Factbox: What a second Trump term would mean for U.S. financial policy

By Pete Schroeder and Michelle Price
WASHINGTON (Reuters) - A victory for US President Donald Trump in the November 3 election would continue his administration's four-year deregulation phase, which industry estimates have brought in at least $ 40 billion in profits for banks and other financial firms.
Here are some more key changes to financial rules policy experts would expect if the incumbent Republican wins a second term in the White House.

Trump's government could push ahead with the ambitious overhaul of the real estate finance market.
The Federal Housing Finance Agency (FHFA) has begun the difficult process of returning Fannie Mae and Freddie Mac, the government-sponsored companies that guarantee more than half of the country's mortgages, to the private markets. It has allowed the couple to strengthen their capital base by keeping more of their profits, and it is creating new capital requirements that should be completed by the end of this year.
In a second term, FHFA Director Mark Calabria could pursue plans to raise potentially billions of dollars in additional capital from private sources, reduce the couple's activities, strengthen internal controls and reduce risk.

The Trump administration has been a major proponent of innovation in financial services and has already taken steps to help tech companies get into banking. A second term would give Trump officials more leeway to advance into this often controversial area.
Brian Brooks, acting head of the Office of the Comptroller of the Currency (OCC), has been a strong advocate that fintech companies should be given the opportunity to apply for Bundesbank charters that give them more freedom to expand across the country. While this idea has been legally challenged by state regulators, a second term from Trump would give the OCC more runway to get its idea off the ground.
Under Trump, the Federal Deposit Insurance Corporation began granting non-bank special licenses to non-bank companies for the first time in over a decade, paving the way for more non-bank companies to enter the sector if Trump wins the election next month.

Thanks to bank deregulation legislation passed in 2018 https://br.reuters.com/article/us-usa-house-banks-lobbying-idUSKCN1IN328, Trump regulators have eased capital and liquidity regulations https: //www.reuters .com / Articles / USA-USA-Fed-Banks / Fed-Eases-Post-Crisis-Rules-for-Domestic-Foreign Banks-IDUSKBN1WP2OU for many lenders, but global US banks have been largely excluded from this package. Lobbyists expect Wall Street banks to get more capital relief if Trump is re-elected, particularly with regard to the "G-SIB surcharge," an additional capital buffer needed by large global systemically important banks that have battled the measure .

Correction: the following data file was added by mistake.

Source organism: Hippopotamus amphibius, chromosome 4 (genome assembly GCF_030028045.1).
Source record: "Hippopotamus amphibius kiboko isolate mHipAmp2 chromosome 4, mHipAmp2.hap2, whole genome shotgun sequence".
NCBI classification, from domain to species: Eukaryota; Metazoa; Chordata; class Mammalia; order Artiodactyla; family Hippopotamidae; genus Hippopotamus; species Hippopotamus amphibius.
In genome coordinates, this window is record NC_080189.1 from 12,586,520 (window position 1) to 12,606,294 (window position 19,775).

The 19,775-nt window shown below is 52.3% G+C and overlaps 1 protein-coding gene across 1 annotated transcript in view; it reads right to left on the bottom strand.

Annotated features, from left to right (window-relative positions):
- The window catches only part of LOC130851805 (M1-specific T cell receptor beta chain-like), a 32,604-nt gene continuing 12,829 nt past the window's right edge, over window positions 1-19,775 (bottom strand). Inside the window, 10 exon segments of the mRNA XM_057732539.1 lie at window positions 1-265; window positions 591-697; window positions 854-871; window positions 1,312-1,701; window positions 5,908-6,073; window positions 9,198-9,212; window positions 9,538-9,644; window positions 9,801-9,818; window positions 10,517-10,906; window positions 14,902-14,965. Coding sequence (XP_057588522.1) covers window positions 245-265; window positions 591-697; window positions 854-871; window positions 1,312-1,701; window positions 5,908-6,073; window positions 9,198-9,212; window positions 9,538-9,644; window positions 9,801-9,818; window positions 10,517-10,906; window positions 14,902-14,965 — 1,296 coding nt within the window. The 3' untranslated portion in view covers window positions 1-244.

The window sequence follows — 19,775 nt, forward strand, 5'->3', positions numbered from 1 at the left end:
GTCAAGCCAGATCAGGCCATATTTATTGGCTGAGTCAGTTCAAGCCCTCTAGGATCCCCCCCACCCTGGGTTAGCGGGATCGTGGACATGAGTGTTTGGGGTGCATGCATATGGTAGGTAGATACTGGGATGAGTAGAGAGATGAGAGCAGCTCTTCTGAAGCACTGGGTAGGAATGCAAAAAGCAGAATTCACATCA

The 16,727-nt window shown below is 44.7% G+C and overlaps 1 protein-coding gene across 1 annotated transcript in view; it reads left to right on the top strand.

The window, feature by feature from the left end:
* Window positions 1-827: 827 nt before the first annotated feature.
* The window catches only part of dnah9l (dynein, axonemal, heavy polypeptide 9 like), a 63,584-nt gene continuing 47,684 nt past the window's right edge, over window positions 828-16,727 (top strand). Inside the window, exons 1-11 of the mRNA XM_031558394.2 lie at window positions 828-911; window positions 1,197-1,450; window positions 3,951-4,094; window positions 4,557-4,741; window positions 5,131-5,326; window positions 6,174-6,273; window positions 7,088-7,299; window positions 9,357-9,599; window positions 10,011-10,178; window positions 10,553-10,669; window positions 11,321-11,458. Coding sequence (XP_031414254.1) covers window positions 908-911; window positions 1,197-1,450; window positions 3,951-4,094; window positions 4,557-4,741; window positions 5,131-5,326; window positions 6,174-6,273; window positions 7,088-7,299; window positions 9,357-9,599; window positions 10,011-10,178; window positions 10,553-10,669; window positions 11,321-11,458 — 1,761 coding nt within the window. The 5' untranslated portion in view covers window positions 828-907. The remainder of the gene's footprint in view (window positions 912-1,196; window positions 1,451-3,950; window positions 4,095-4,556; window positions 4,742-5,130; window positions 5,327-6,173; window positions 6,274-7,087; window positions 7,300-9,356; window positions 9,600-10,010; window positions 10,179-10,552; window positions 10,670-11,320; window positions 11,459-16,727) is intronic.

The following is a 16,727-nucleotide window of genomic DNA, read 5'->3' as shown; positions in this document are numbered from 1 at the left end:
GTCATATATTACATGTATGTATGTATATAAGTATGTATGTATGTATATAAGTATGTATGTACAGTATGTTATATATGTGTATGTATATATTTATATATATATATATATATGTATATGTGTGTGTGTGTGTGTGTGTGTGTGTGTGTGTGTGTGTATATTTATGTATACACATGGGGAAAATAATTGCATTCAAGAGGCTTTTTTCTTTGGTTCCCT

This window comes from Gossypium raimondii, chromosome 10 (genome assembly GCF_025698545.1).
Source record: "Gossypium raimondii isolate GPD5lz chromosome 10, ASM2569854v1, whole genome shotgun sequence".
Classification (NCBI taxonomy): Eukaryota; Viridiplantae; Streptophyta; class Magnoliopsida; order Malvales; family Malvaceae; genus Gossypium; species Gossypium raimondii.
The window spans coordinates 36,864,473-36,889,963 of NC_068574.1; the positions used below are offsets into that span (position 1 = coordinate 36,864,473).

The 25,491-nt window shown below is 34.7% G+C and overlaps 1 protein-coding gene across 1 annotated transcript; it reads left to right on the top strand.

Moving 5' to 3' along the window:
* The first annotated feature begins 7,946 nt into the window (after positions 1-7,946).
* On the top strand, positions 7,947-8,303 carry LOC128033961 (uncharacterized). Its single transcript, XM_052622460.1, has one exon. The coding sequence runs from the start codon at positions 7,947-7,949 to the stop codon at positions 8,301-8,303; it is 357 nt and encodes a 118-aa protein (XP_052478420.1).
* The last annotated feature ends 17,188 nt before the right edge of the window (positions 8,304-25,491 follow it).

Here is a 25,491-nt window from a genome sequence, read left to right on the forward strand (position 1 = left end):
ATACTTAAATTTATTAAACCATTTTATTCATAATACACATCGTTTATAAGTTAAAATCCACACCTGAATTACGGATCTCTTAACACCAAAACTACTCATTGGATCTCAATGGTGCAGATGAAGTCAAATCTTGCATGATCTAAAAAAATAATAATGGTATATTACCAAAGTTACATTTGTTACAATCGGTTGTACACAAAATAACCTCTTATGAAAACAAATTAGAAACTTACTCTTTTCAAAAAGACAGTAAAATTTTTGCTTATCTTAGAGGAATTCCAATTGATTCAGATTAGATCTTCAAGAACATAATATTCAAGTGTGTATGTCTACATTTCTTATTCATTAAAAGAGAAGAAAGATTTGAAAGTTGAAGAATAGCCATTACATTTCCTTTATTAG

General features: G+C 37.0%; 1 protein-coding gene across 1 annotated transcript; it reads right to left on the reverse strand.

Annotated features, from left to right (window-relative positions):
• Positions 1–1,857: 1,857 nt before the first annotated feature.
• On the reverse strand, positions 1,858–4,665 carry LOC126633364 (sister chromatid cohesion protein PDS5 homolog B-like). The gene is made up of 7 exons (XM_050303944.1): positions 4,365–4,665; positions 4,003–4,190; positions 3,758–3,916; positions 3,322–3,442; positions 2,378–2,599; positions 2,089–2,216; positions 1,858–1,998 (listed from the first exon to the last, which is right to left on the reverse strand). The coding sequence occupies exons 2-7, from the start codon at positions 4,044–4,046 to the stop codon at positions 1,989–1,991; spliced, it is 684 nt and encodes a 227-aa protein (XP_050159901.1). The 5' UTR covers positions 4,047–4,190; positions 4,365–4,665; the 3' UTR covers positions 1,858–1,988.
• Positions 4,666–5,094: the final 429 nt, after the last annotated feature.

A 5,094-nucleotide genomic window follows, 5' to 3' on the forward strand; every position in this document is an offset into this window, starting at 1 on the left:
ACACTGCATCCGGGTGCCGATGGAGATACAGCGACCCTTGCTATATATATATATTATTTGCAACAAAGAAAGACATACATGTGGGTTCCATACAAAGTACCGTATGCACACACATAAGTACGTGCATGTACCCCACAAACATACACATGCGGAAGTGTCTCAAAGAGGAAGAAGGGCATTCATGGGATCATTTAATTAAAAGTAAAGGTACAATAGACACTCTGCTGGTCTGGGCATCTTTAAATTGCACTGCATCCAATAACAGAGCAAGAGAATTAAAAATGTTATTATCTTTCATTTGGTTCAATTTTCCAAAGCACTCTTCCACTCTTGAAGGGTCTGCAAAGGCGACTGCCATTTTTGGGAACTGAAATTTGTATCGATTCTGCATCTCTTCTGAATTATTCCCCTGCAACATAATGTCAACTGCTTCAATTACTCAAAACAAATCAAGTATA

Another industry focus is likely to be the "Collins Amendment," a rule introduced more than a decade ago after the financial crisis that sets minimum debt and capital requirements for banks. Federal Reserve officials, including Chairman Jerome Powell, had expressed their willingness to temporarily relax this requirement with the permission of Congress. Four more years under Trump would give the banking industry time to push for lasting relief.

Since a bill https://www.reuters.com/article/us-usa-house-capital-markets/house-passes-bipartisan-package-on-easing-capital-markets-rule-idUSKBN1K72RL to revise the US capital market rules In 2018, Republican lawmakers and lobbyists urged the Securities and Exchange Commission (SEC) to use their powers to cut red tape for listed companies and make it easier for private companies to go public. Policy experts believe the SEC will revise corporate disclosure and reporting rules and ease restrictions on raising private capital during Trump's second term.
Now that it has become more difficult for shareholders to get companies to deal with environmental and social issues, the SEC is likely to consider other ways to re-involve activist investors if Trump stays in office. This could include a potential tightening of short selling restrictions and disclosure rules if activist investors buy up company shares, policy experts said.

(Reporting by Michelle Price; Editing by Paul Simao)

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